Alongside product development and marketing, insights are a vital engine in growing any brand or business. Furthermore, developing the relationship between these tools, in particular marketing and insight, is the key to building a strategy that speaks to customers in a figurative and literal sense. Getting this right enables brands to have the voice of the customer powering their brand and to have their brand become the voice to their customers.

Don’t go by gut feel alone

We live in a world where data is in abundant supply. Many large companies are drowning in it. Data is all well and good and is incredibly powerful, but with great power comes great responsibility. This is where, quite often, the passion and single-minded vision, combined with data, can lead to forced validation of pre-determined beliefs. Put simply, seeing what you want to see in the data rather than seeing the truth. Gut feel can often be the enemy of brands. Of course, a stopped clock is right twice a day, so I’m sure there are many stories of gut feel decisions leading to success but roll the dice often enough and the house always wins.

  • Do you know your target customer?
  • Do you know how they think and how they behave?
  • Do you know what they like and what they don’t like?
  • Do you know how they are evolving and changing as other trends change?
  • Do you know the channels in which they shop?
  • Do you know how these channels are developing their offers?

If your answer is YES! to all these questions and your brand/product addresses all your customer’s needs, then congratulations you don’t need any help, and how can I invest in your business?! If however, you answer NO to any of these, then it could be a sign that you need to get to know your customers better. Click here to see how our previous clients have unlocked the value of customer insight.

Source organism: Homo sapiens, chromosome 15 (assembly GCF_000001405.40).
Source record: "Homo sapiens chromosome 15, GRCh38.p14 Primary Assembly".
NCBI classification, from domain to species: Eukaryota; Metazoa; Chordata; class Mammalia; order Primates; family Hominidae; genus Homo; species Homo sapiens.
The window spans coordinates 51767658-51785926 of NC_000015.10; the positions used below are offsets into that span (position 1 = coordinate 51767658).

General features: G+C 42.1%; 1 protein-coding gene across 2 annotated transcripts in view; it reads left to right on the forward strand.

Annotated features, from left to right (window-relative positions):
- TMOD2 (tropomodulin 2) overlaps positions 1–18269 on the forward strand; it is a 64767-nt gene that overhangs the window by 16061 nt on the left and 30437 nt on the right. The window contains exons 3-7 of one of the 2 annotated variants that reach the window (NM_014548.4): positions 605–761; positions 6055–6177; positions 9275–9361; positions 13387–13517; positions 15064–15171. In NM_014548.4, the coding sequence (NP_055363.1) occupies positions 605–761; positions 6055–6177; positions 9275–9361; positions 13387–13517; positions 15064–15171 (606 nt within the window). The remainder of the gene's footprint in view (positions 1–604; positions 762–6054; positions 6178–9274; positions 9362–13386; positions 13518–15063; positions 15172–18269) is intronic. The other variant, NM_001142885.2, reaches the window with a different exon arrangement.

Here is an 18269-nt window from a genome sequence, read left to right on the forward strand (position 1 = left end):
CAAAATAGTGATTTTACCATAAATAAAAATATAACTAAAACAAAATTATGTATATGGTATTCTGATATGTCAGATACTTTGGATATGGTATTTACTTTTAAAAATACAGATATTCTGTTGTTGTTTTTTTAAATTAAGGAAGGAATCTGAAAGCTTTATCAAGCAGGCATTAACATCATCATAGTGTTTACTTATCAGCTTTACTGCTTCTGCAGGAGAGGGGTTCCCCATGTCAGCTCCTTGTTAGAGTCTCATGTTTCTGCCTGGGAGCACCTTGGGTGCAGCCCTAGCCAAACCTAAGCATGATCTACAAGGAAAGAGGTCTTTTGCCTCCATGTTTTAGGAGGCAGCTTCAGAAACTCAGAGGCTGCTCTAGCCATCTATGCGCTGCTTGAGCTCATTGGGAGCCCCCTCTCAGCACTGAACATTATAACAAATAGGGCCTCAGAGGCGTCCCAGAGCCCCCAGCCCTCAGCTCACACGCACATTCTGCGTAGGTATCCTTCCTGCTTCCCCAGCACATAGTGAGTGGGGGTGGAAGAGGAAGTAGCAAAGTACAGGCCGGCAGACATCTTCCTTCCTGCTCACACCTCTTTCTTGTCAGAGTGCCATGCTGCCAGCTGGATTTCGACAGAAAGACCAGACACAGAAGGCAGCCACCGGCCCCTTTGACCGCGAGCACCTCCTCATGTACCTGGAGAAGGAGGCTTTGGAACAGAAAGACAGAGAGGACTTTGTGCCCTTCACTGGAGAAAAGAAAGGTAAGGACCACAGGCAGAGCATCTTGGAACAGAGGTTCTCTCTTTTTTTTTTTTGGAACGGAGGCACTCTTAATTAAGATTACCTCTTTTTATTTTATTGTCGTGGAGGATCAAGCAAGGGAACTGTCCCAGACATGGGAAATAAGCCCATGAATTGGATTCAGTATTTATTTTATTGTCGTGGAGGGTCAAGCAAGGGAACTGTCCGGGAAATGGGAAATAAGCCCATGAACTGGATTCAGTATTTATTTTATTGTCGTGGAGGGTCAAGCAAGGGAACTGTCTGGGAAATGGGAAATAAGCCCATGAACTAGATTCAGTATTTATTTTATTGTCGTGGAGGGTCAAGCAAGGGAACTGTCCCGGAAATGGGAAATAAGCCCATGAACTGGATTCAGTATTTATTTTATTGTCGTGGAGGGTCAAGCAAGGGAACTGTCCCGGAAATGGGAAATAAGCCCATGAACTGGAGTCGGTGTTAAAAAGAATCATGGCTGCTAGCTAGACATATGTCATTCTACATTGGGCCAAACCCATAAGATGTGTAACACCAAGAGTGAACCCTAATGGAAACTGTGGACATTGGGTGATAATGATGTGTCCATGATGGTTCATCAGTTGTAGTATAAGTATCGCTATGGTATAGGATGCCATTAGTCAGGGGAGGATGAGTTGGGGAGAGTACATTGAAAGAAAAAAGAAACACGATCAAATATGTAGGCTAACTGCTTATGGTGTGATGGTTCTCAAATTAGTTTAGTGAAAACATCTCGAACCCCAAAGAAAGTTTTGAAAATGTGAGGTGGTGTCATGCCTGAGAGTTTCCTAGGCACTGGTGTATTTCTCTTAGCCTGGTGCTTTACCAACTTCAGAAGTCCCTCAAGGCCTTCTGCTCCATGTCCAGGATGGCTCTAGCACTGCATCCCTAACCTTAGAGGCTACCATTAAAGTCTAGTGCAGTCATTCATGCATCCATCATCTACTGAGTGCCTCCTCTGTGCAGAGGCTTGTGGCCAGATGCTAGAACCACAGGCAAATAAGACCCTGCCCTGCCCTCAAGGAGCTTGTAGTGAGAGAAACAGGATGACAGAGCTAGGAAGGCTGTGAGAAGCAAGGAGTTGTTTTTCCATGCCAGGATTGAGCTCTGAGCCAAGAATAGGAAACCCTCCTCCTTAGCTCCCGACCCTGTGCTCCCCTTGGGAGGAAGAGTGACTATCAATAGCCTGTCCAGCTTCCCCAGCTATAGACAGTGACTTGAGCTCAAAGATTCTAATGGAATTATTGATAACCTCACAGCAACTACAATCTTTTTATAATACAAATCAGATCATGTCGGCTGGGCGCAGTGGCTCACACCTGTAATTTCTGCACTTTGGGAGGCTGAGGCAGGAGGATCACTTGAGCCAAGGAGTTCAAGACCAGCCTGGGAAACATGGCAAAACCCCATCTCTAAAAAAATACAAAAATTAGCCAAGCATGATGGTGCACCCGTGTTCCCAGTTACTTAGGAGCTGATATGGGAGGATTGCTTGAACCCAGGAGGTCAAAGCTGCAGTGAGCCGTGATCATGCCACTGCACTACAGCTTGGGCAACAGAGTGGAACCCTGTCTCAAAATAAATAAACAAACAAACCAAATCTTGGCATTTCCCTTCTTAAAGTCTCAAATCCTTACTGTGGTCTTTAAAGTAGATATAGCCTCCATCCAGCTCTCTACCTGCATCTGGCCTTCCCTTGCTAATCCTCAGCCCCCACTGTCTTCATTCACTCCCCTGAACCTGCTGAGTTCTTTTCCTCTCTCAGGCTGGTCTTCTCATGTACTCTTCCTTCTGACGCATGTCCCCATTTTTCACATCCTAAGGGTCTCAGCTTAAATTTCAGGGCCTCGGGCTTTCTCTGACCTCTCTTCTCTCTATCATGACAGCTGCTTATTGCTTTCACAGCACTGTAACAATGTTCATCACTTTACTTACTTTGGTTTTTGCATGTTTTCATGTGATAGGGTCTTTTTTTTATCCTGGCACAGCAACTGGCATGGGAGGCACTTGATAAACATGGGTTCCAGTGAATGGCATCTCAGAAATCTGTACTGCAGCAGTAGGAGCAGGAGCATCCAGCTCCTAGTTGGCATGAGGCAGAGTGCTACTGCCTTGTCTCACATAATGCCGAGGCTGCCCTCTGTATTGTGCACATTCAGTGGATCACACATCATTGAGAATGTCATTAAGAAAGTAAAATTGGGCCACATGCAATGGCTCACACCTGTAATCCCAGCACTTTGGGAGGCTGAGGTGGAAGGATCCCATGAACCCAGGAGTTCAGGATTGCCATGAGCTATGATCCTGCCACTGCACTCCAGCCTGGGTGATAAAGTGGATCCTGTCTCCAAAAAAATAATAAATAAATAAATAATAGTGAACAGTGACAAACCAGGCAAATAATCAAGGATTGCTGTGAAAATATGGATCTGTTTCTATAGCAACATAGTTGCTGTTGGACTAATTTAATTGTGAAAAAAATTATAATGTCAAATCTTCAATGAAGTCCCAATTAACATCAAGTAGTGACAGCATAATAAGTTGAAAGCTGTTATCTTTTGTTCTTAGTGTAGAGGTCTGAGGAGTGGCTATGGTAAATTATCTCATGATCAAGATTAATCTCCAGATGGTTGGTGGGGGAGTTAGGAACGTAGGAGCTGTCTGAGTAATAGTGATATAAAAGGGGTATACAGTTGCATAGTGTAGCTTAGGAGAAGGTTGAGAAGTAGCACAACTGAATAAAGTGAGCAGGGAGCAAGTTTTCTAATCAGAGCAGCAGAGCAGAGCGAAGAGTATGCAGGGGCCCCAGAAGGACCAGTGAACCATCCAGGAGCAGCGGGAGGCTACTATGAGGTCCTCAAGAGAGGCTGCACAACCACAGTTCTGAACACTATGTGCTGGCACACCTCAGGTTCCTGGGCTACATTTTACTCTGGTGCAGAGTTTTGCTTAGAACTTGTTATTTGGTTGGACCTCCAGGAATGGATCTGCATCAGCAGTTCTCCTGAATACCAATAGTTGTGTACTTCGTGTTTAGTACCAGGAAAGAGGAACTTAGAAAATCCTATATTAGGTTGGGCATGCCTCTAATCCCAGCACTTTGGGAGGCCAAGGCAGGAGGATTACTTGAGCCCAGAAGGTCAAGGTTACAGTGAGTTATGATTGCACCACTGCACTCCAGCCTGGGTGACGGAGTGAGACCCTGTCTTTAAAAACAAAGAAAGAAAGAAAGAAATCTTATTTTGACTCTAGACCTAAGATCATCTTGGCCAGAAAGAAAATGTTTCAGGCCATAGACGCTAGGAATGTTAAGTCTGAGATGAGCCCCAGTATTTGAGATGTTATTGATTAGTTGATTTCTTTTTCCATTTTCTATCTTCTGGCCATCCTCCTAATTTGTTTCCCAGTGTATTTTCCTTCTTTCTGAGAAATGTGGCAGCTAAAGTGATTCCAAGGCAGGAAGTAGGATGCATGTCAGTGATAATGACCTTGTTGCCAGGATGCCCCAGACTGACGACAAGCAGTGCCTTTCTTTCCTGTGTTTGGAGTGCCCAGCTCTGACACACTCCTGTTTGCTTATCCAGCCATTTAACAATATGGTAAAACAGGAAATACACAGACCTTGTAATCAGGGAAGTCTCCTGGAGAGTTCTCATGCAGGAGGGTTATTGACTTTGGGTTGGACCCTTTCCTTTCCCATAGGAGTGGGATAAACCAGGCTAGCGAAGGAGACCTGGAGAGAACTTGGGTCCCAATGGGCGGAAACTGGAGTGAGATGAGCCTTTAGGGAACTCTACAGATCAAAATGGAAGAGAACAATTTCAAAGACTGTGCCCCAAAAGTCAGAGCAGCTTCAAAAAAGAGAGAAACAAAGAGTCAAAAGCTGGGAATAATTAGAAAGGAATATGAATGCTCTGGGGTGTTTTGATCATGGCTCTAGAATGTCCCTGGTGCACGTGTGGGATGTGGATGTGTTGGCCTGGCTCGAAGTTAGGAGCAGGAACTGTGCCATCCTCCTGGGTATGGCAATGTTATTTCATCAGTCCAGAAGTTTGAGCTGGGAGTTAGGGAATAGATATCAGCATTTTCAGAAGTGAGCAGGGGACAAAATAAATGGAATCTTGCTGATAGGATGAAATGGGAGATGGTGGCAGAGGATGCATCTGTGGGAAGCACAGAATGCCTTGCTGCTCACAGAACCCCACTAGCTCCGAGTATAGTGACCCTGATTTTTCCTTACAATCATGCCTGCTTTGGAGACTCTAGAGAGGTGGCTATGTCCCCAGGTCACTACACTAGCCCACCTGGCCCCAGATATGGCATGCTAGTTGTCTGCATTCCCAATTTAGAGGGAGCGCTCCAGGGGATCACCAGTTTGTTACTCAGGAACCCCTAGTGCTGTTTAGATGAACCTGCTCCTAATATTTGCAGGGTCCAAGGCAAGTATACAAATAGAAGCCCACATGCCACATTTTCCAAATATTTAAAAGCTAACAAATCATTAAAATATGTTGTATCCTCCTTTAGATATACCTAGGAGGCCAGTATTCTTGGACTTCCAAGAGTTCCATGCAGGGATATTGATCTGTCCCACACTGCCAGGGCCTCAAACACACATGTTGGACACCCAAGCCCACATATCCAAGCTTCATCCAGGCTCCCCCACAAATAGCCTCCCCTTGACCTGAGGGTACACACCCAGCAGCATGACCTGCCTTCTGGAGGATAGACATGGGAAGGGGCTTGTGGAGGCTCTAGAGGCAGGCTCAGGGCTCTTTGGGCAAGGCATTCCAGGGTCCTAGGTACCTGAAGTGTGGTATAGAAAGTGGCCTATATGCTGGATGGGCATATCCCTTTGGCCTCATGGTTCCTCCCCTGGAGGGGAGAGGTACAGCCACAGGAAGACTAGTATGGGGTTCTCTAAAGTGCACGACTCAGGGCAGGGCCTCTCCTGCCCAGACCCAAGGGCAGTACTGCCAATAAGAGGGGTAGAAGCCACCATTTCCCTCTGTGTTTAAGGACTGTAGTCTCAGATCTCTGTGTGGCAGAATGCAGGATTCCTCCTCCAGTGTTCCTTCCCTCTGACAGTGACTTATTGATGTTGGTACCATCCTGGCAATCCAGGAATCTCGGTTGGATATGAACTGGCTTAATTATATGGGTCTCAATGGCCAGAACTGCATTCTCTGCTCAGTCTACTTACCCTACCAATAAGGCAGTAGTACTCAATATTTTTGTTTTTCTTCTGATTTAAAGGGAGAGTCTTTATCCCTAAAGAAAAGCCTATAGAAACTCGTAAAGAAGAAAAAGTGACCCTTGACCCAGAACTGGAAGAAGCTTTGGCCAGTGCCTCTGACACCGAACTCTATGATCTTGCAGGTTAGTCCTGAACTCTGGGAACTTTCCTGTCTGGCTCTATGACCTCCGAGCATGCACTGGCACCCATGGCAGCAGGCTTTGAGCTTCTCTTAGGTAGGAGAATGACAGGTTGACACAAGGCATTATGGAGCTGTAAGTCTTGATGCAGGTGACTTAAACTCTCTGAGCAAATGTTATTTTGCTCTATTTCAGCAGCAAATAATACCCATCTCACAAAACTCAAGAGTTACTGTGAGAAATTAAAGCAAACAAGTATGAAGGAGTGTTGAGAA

Nobody can be everything to everyone

Of course, the old adage that the customer is always right is a load of balls. The customer is not always right. However, they ARE never wrong. Through listening to them and understanding them better you can filter out those who are not your customers and focus your energies on those that are and who could ultimately be. Nobody can be everything to everyone, but by understanding your target customer and lasering in on their needs you might just be able to get everything that your business has ever wanted. Success!

Customer insight is a necessity you can’t afford to ignore rather than a luxury you can’t afford. Stop going by gut feel alone and find out how we can help you to get to know your customers better.

Click here to find out how KAM Media can help bring you the value of customer insight.

Blake Gladman

Hi, I'm Blake, Strategy & Insight Director at KAM. I look after all our research products and manage the collection and delivery of insight throughout KAM. I love long runs and good food (the perfect life balance).